Introduction cp act

403 views

Published on

0 Comments
0 Likes
Statistics
Notes
  • Be the first to comment

  • Be the first to like this

No Downloads
Views
Total views
403
On SlideShare
0
From Embeds
0
Number of Embeds
3
Actions
Shares
0
Downloads
4
Comments
0
Likes
0
Embeds 0
No embeds

No notes for slide

Introduction cp act

  1. 1. IntroductionDSGi is the leading European specialist retailer of consumer electronics. In the UK the Group includes the well knownchains of Currys, Dixons, PC World and The Link. Group turnover this year will exceed £7 billion, one third of salescoming from stores in 14 Countries outside the UK. This reflects the Groups strategy of European expansion.In 2005 Dixons Group plc changed its name to DSG international plc to reflect more accurately its internationalmakeup. Today the original Dixons chain contributes less than 5% of total sales.DSGi deals in a broad product mix. The range includes plasma and LCD TVs, domestic white goods, PCs,peripherals, digital photography, games consoles, iPods, MP3 players, mobile phones and small domesticappliances, such as kettles, irons and toasters.The markets in which DSGi operate are intensely competitive. Prices change rapidly and no retailer can afford to beuncompetitive on price. To distinguish from its competitiors, DSGi has initiated policies to develop and maintaincustomer relations through the provision of comprehensive before and after sales services. The Groups mission is"Being the Best".The five key points of this philosophy are:1. Operating with honesty and integrity.2. Giving outstanding service to customers.3. Respecting colleagues.4. Continually seeking ways to improve performance.5. Working together to beat the competition.This applies to all the Groups activities, e.g. deliveries, repairs and customer service, to match or beat customersexpectations. It has developed policies and procedures to ensure this is achieved.Next:2. What is consumer protection and what does it do?Read more: http://www.thetimes100.co.uk/case-study--meeting-and-exceeding-consumer-protection-laws-to-drive-competitive-advantage--57-221-1.php#ixzz19nFTXbCpPage 2: What is consumer protection and what does it do?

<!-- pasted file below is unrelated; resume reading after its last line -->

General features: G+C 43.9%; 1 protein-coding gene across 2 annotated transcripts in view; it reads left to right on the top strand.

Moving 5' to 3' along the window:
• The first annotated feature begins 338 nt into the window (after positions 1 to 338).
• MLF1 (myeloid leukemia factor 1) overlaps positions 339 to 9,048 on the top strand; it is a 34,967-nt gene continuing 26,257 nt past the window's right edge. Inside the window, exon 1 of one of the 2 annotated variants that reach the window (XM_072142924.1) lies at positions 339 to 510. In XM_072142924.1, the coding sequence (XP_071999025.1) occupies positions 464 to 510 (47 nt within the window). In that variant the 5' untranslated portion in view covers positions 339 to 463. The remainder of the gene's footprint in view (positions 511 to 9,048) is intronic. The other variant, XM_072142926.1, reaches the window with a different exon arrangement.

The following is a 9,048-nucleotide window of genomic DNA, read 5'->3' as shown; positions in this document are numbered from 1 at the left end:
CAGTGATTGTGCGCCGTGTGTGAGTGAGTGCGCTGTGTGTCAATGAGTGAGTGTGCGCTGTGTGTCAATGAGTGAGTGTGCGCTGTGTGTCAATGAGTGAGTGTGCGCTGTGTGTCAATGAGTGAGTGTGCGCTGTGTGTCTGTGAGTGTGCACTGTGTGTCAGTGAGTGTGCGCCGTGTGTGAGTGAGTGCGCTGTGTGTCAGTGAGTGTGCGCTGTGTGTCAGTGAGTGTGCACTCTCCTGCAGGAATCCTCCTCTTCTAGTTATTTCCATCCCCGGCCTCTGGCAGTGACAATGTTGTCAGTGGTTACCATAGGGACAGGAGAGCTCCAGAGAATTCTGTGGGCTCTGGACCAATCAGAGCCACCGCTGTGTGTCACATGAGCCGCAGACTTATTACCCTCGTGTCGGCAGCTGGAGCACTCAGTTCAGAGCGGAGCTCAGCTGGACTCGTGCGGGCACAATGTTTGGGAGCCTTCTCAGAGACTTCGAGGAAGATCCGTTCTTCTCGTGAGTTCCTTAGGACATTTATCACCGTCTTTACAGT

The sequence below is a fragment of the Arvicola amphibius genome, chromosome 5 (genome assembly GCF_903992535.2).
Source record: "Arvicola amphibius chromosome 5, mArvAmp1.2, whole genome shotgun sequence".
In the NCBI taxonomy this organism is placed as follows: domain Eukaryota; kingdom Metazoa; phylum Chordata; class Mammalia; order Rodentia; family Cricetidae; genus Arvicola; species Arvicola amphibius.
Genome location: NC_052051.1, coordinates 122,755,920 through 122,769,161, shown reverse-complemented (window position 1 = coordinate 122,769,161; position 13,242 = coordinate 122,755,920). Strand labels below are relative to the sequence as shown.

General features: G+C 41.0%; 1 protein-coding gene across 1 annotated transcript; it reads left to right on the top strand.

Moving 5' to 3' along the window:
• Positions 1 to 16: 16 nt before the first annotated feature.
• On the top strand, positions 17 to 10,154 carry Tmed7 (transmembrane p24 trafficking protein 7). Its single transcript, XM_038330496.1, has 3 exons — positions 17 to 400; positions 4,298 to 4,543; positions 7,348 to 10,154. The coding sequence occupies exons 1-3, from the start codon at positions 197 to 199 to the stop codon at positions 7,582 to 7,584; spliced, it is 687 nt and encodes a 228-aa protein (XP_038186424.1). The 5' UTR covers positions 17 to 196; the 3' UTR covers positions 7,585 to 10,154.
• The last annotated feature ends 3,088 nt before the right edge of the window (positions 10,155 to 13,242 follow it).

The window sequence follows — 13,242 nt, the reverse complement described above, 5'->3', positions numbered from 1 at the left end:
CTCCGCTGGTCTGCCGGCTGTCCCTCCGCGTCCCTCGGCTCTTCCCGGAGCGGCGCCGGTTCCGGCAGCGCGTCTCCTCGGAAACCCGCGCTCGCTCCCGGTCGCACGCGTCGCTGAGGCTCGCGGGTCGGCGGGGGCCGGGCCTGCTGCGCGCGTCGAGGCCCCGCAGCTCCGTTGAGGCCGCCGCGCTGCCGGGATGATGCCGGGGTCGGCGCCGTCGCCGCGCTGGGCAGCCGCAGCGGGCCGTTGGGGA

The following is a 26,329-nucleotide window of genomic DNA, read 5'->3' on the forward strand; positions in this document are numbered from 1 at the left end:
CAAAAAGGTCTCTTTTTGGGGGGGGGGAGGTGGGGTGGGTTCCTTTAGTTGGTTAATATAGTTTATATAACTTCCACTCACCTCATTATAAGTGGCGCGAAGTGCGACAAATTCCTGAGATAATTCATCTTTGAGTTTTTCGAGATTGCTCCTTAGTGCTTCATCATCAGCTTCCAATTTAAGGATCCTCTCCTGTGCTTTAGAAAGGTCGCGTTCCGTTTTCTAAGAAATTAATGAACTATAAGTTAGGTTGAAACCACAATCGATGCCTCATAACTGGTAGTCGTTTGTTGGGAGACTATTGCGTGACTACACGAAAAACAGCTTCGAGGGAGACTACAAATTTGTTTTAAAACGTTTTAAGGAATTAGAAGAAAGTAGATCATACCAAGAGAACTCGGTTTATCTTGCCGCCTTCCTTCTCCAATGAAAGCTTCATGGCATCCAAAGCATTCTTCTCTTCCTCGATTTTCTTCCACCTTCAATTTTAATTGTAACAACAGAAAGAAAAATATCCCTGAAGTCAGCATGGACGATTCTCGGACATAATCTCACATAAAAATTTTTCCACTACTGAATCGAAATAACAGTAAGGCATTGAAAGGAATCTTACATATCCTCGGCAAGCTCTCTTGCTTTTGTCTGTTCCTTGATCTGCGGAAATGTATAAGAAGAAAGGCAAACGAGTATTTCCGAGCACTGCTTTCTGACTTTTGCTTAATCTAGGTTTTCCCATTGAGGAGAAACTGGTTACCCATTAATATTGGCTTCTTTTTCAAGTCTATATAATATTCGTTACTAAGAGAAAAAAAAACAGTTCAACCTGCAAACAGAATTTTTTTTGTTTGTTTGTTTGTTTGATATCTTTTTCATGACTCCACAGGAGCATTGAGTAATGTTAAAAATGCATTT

2. 2. A market is where buyers and sellers come together to engage in business. Sellers seek money from sales,consumers wish to buy something they want or need. The situation suits both parties, as long as they both gain fromthe exchange. Buyers want to buy products at the best price possible. However, in order to stay in business, retailersmust ensure that they make a profit by selling products at a price which covers all costs and provides a profit for risktaking and future development. Costs include the price at which the product was purchased, staff costs, storeoperation costs, delivery and other overheads. Buyers have a right to expect that the goods are safe, properlydescribed, priced correctly and will continue to work for a reasonable period of time.Reputable companies like DSGi recognise that the customer has the right to expect these things as a basic minimum.However, in a totally open uncontrolled market rogue traders could mis-describe products deliberately, sell damaged,unsafe or unfit products to customers who would have no redress.In order to control the market, the government has introduced a number of laws giving customers rights about thequality of the goods they buy. It has created criminal offences if sellers mis-describe, charge the wrong price or sellunsafe products.The main consumer protection laws in the UK are:a. Sale of Goods Act 1979 (with amendments) which gives customers their fundamental legal rights which cannot beexcluded or taken away.b. Trade Descriptions Act 1968, which requires a trader to describe goods accurately.c. Consumer Protection Act 1987 which deals with both pricing and product safety.There are many other laws which control credit, the sale of age restricted products (e.g. DVDs and videos) andspecific laws relating to different sectors of the economy e.g. food, alcohol and medicines.Read more: http://www.thetimes100.co.uk/case-study--meeting-and-exceeding-consumer-protection-laws-to-drive-competitive-advantage--57-221-2.php#ixzz19nFmHT7ePage 3: Sale of Goods Act 1979 (amended in 1994 and 2002)